Dear Allah Ta’ala,
It hailed here in Karachi last month, and as surprising and exciting as it was, it left me with a terrible, sinking feeling in my heart. Because of the sudden harsh weather, the girl who helps with the household work at our place could not leave for a good 2 hours after she was done, and so I made her coffee and asked her to rest for a while till the weather outside got better.
I myself snuggled in my blanket with Dan Brown’s latest novel and a mug of hot coffee, feeling at bliss, while she sat across me – staring at me uncomfortably as her mug sat beside her untouched. I ignored her stare for a while, then lost my patience. “Koi masla hai (what’s wrong)?”, I asked her, clearly annoyed. She lowered her gaze in embarrassment, then fumbled with her dupatta as she asked me, in a very low voice, if I could lend her a copy of the Quran for a while. Her timid request surprised me a little, since she is a cheerful soul generally, but I got up nonetheless and brought her my Quran, cleaning the layer of dust that had settled on the cover with a tissue paper, which turned grey as it wiped away proof of my heedlessness.
Asking me to keep the Quran on the table, she went to the bathroom to make wudhu. She came back a few minutes later, her face glistening with water droplets that she hadn’t wiped away, as she tied her dupatta around her and sat down facing the Qibla. I looked at her curiously as she carefully picked up the Quran and kissed it soundlessly, the hardcopy resting on her lips for a few seconds before she put it down. She was illiterate, that I clearly knew. Illiterate enough to not be able to even recognize her own name – not in English, not in Urdu, and not, I was sure, in Arabic.
She opened the Quran, first the wrong way up, and looked at the words for a good minute or two before realizing her mistake and turning the book over so that the words now stood right. I then saw her staring at the top right corner of the page that opened, as if trying to make out which juz she was on. Then she flipped a few more pages and landed on the fourth juz. Slowly, I saw her relax as the index finger of her right hand touched the first word on the page – لن. Her finger traced the curve of the laam as it joined with the noon, pausing for a bit, then going back to the curved neck of the laam. She did it again, and again, and again – then moved on. By now, her eyes were filled with tears, and I wondered what exactly she was trying to do. Unable to wait any longer, I called out to her.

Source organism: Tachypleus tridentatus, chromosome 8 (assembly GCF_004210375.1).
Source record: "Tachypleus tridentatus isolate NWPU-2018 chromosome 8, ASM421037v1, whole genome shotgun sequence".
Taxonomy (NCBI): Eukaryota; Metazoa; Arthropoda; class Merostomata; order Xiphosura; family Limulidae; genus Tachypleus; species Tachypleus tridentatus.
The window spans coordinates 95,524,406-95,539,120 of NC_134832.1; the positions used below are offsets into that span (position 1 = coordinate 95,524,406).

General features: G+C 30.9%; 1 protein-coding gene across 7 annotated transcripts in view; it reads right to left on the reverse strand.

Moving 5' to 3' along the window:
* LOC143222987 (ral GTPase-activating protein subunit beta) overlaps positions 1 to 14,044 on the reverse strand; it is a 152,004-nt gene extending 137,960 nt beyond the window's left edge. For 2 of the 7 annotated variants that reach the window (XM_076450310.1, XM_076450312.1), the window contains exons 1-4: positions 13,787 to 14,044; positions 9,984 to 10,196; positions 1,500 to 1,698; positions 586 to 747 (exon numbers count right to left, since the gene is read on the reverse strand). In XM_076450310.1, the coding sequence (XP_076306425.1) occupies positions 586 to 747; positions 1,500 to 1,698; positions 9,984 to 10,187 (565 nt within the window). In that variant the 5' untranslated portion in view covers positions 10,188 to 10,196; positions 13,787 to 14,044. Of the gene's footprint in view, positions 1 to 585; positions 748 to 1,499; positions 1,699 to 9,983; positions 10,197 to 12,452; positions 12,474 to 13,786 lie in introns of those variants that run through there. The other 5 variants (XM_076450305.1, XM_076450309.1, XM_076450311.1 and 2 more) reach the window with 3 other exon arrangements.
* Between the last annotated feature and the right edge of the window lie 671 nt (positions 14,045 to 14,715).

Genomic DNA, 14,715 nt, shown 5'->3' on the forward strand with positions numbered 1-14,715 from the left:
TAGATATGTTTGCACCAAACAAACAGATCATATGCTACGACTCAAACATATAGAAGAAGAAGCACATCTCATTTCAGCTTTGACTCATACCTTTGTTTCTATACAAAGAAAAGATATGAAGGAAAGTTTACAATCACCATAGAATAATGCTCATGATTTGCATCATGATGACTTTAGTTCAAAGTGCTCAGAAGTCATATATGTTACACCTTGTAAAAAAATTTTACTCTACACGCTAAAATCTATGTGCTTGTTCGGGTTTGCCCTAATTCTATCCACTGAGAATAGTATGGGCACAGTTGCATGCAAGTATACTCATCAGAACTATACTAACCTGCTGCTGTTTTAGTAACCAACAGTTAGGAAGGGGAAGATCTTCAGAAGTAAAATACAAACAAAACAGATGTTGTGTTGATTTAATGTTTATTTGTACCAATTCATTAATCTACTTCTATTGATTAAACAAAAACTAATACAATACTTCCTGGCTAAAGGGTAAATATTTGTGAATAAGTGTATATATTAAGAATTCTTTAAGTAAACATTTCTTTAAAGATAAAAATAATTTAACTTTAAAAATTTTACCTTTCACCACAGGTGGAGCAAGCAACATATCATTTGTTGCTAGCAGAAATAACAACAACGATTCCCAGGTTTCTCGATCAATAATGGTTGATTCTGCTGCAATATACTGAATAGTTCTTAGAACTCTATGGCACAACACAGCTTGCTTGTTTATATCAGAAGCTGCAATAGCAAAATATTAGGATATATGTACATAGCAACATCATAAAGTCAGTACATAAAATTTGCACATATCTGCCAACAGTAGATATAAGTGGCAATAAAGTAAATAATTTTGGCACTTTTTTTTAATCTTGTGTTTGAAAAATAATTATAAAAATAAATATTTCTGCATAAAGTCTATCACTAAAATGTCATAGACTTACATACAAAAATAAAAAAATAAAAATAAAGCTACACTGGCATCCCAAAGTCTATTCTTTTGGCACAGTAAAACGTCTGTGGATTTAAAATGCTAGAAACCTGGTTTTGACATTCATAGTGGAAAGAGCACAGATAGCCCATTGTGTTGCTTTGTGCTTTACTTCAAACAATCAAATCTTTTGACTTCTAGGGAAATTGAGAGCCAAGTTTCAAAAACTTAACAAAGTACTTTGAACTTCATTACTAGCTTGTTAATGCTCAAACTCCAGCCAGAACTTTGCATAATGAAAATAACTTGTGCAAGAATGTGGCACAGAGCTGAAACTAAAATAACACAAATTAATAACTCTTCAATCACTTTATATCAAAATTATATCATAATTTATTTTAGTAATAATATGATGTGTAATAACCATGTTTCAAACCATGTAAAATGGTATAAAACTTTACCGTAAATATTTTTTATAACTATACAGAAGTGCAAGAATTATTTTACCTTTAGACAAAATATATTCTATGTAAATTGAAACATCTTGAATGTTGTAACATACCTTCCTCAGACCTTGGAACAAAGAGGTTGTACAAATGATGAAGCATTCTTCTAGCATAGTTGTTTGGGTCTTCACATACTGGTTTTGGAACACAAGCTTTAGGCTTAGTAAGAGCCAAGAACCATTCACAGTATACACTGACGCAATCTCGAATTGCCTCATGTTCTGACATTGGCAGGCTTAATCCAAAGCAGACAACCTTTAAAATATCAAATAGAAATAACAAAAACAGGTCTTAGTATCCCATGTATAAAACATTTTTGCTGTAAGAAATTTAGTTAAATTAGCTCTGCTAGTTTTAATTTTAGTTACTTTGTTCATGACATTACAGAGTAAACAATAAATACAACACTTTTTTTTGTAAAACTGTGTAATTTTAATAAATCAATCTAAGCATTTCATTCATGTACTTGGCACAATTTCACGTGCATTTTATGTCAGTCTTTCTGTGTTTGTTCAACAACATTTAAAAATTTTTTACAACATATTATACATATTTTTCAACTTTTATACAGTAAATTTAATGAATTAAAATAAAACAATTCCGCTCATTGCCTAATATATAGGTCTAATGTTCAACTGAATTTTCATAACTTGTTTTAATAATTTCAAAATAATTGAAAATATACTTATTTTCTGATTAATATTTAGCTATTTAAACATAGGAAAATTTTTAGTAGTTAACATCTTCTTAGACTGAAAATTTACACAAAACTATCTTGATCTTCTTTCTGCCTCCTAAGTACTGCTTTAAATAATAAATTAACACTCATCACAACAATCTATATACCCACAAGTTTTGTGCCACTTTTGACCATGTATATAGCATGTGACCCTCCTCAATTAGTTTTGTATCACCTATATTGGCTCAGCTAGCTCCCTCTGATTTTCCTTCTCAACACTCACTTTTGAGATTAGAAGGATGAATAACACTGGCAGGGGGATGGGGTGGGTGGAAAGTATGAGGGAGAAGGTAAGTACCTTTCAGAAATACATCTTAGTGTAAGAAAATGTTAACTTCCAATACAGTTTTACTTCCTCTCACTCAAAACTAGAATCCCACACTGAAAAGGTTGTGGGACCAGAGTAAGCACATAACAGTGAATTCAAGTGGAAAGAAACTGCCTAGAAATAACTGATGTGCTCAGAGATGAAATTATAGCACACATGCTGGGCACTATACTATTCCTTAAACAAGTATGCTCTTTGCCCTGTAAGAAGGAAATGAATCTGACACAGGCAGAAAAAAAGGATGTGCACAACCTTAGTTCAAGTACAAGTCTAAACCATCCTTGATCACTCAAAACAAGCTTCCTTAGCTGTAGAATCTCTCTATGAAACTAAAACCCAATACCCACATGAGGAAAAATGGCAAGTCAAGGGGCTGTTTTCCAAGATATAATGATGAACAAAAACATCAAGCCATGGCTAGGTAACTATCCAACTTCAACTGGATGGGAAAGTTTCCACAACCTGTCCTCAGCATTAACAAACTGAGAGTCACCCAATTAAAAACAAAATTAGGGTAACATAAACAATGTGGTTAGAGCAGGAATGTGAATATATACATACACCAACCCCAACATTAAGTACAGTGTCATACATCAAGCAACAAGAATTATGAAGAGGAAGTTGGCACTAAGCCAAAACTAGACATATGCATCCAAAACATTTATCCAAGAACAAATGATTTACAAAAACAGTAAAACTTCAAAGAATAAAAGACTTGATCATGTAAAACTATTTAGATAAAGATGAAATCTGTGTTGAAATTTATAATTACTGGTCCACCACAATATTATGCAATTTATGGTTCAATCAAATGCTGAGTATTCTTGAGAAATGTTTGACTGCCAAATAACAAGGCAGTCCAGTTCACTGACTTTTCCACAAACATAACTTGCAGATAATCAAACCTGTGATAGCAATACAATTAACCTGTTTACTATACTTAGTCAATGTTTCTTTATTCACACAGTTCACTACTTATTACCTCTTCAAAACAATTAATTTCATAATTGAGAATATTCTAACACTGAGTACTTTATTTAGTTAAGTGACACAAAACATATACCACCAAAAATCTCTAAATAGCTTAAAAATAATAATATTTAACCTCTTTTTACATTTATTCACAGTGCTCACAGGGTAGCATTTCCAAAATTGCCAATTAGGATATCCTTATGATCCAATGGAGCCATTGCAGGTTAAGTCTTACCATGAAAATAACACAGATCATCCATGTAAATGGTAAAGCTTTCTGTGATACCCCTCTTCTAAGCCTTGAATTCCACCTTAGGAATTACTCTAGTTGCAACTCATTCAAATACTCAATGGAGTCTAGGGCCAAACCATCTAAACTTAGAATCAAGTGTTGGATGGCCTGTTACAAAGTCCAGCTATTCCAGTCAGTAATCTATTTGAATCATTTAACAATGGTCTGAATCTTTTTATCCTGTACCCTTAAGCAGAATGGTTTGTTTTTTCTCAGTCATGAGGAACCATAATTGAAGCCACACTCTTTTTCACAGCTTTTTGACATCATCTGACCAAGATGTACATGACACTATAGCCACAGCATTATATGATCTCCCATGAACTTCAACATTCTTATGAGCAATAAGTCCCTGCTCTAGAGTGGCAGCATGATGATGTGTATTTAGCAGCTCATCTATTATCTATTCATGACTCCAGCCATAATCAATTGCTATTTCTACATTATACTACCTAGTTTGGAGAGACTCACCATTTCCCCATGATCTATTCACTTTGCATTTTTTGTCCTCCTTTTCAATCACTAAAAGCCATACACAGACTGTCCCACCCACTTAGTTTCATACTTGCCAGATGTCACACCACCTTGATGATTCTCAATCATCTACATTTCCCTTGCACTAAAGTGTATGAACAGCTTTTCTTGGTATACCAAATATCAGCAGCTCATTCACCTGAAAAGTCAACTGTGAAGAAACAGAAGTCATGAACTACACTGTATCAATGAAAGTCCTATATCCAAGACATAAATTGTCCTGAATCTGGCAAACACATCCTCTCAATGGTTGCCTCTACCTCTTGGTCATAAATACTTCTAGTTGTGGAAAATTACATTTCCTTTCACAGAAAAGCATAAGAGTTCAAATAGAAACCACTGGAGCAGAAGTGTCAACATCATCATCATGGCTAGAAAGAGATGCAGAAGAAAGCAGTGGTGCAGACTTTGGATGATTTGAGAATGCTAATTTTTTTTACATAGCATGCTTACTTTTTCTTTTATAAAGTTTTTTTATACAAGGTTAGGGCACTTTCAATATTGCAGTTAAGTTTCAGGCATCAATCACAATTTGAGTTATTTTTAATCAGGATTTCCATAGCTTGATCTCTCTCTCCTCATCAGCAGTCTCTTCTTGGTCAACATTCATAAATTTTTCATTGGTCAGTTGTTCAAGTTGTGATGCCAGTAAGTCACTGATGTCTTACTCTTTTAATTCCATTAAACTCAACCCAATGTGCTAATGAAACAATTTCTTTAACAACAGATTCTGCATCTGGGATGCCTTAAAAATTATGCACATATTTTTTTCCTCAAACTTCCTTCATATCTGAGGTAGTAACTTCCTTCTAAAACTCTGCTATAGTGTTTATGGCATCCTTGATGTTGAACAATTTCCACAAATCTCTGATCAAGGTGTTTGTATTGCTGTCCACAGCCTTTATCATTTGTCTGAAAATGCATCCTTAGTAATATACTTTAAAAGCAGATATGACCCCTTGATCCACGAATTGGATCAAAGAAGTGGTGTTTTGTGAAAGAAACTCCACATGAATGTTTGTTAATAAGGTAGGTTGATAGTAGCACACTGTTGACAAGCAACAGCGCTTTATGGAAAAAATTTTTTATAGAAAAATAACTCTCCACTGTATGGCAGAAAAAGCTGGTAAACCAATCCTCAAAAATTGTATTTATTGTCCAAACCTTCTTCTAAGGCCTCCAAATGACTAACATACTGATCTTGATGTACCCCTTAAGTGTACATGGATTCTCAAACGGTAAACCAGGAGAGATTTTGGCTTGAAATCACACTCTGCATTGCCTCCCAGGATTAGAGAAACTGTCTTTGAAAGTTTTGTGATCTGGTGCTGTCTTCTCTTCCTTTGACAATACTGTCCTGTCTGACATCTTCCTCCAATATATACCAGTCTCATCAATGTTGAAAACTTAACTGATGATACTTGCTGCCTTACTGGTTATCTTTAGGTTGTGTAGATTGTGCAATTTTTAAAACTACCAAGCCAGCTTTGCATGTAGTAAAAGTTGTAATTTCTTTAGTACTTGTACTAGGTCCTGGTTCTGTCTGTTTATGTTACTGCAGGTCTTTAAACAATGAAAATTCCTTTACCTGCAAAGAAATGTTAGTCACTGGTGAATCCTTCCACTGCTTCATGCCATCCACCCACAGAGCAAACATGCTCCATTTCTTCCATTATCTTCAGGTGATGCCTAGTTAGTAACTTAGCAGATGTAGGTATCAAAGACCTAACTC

At first, she did not hear me at all. The second time, however, she suddenly looked up in surprise, as if she had completely forgotten that there was someone else in the room too. “Kia karrahi ho? Tumhen parhna ata hai ye (what are you doing? Can you read?” I asked, rather insensitively. She smiled sadly through her tears and shook her head.
And then, in her soft voice, on that cold afternoon, just sitting there armed with nothing but a book and some coffee, she dropped bombs of guilt on me. She told me she has no idea what these words say, or what they would even sound like in her voice. She told me she can’t begin to imagine what treasures are hidden in these words, and how much she longs to be able to understand them. She said she “reads” the Quran every day, for an hour on her busy days and for more when she is free, which essentially includes just staring at its words. She traces each letter, each curve of the laam, the sheen, the kaaf, each dot, and hopes that some miracle would occur, that somehow, through the intensity of her gaze and the severity of her longing, a bridge will be formed – a bridge of love, perhaps – that will bring the treasures encapsulated in those words to her heart, and they will accumulate there, slowly spreading throughout her body with every heartbeat, slowly becoming a part of her very being.
I sat in my place, unmoving, and looked at the 19 year old illiterate, uneducated girl in front me, who had now shifted her attention back to the book in her hand. Looking down myself, I saw my hands holding Dan Brown’s Origin, a book I had been reading for 3 days now. The tissue paper I had wiped the Quran with still lay at one side, still grey with the dust it had wiped – still witness to my heedlessness. I thought of the multiple copies of tafseer, both English and Urdu, that sat in the one cabinet at our place which was designated for religious books – the one least opened. I thought of the other copy of the Quran I own, the one with translations, and of how I have no idea where it currently is. Beside the dusty tissue paper lay my phone, my gateway to the world, holding thousands of lectures by renowned religious scholars, explanations of different Surahs through pictures and text, advertisements of online courses that just require me to login from the comfort of my own room – basically everything that I had been conveniently ignoring because Robert Langdon’s codes were more important for me to decipher than the book I genuinely believe to hold the secret to success in both the worlds.
It was in that moment, Allah Ta’ala, that I realized what being blessed truly means. Within a matter of minutes, the poor, illiterate girl who scrubbed toilet floors for a living had shown me where I stand. And I am sorry, Allah Ta’ala. Sorry because you sent me a love letter 1400 years ago, and it’s still a mystery to me because I just wasn’t interested in finding out what it says. Sorry because I spent 18 years of my life getting an education which guarantees me prestige and good money, and not one year trying to learn something that guarantees me you. Sorry because, whatever excuses I may give for my negligence towards your book, the truth is simple: it has, all my life, been the last item on my priority list
(Extracted from the book “We owe it to the Qur’an” by Ml Imran Kajee)